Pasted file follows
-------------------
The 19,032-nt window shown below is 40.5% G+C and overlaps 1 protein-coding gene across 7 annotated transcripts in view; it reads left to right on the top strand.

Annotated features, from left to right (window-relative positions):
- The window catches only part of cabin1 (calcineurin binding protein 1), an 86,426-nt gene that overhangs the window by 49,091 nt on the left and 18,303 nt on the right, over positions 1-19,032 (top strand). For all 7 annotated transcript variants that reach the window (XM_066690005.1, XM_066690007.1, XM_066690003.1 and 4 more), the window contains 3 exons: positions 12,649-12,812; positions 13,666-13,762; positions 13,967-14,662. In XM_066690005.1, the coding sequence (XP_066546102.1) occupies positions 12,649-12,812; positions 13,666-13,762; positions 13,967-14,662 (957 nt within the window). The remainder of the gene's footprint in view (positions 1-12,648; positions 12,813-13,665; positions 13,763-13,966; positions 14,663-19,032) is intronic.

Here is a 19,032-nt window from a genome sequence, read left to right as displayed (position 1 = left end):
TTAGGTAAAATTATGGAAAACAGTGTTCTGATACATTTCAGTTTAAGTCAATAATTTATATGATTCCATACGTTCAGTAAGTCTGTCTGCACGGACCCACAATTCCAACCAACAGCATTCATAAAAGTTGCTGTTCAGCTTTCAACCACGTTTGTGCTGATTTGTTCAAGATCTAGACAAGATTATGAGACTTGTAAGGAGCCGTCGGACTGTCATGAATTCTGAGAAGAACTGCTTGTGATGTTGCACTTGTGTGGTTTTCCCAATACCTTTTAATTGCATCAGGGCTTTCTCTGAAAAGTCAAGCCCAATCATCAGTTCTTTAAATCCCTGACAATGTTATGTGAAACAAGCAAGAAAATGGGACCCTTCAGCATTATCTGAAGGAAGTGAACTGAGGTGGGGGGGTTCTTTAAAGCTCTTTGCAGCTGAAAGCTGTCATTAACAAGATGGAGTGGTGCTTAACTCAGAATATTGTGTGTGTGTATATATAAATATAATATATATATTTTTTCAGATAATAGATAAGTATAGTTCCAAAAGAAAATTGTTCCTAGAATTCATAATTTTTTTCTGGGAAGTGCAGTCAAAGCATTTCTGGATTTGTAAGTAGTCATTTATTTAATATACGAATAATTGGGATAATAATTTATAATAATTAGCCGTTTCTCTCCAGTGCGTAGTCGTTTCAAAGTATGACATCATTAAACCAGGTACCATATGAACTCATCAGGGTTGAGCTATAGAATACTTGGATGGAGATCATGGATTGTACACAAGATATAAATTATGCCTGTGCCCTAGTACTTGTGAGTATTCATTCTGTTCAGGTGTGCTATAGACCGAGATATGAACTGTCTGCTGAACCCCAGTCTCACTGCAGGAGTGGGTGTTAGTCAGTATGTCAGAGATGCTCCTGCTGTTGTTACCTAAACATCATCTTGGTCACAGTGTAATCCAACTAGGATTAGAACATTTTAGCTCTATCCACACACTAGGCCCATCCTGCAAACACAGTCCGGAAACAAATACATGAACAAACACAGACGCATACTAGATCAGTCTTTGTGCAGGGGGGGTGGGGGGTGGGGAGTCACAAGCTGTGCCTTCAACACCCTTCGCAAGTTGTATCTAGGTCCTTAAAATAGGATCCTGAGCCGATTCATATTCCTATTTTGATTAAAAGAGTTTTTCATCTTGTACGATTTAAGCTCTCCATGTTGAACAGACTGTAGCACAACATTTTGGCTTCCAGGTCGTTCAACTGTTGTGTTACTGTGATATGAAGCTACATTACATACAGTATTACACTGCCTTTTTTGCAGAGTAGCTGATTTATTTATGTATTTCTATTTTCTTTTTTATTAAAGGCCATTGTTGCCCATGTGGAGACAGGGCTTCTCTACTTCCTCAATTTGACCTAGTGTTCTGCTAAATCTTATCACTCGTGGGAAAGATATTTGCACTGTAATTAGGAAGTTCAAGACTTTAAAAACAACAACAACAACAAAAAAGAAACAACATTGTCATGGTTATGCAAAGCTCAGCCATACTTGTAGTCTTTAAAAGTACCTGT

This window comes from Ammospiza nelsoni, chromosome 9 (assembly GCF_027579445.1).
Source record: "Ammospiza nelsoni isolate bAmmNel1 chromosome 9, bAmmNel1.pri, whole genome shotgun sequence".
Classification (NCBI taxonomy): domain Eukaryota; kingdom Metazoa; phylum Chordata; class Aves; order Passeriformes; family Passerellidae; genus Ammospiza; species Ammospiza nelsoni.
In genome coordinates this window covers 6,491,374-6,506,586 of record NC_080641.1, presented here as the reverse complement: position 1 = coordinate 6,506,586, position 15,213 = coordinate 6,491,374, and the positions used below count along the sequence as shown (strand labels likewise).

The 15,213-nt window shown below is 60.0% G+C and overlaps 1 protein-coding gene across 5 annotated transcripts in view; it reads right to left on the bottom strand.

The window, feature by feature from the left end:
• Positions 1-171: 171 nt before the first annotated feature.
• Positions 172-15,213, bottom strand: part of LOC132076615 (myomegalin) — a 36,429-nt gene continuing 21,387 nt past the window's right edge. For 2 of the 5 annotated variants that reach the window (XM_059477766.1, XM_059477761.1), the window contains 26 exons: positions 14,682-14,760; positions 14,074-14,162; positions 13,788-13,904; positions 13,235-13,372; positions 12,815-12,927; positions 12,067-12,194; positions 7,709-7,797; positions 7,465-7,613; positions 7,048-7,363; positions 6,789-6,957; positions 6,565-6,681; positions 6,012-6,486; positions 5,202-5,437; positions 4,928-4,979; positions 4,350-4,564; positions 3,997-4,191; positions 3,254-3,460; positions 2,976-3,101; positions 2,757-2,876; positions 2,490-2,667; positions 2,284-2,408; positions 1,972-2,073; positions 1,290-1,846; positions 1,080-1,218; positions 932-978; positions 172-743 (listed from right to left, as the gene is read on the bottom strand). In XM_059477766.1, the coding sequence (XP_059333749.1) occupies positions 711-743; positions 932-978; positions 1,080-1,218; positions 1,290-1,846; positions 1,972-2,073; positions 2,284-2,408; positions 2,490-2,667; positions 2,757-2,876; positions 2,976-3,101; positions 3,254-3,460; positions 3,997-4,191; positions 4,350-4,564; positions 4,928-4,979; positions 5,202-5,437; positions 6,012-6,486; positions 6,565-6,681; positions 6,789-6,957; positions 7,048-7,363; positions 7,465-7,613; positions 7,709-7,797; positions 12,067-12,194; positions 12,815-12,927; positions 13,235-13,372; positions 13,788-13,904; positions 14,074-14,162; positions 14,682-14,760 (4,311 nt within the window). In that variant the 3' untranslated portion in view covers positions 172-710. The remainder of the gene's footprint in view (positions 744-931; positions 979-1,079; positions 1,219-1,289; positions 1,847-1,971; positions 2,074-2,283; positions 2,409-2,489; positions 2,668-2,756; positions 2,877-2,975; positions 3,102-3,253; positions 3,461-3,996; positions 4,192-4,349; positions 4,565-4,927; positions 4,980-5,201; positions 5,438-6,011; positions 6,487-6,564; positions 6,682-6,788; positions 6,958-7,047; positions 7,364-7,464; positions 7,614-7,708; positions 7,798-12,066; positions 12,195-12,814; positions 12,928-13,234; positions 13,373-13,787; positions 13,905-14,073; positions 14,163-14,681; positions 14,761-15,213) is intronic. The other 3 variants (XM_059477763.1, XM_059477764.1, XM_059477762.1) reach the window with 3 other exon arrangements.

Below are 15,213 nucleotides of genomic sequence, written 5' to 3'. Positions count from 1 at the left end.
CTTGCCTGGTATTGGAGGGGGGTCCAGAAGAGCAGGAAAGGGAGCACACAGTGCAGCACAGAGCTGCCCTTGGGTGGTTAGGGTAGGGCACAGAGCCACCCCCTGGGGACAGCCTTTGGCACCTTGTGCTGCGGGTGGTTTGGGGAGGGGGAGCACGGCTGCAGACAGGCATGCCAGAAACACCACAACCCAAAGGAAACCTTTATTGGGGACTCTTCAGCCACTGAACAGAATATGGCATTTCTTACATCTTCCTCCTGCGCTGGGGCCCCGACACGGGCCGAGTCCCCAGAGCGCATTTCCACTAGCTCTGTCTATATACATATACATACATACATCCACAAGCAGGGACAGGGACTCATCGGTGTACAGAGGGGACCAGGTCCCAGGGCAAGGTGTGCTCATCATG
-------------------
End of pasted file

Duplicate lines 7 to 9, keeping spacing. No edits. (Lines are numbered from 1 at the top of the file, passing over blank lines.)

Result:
Source record: "Ammospiza nelsoni isolate bAmmNel1 chromosome 9, bAmmNel1.pri, whole genome shotgun sequence".
Classification (NCBI taxonomy): domain Eukaryota; kingdom Metazoa; phylum Chordata; class Aves; order Passeriformes; family Passerellidae; genus Ammospiza; species Ammospiza nelsoni.
In genome coordinates this window covers 6,491,374-6,506,586 of record NC_080641.1, presented here as the reverse complement: position 1 = coordinate 6,506,586, position 15,213 = coordinate 6,491,374, and the positions used below count along the sequence as shown (strand labels likewise).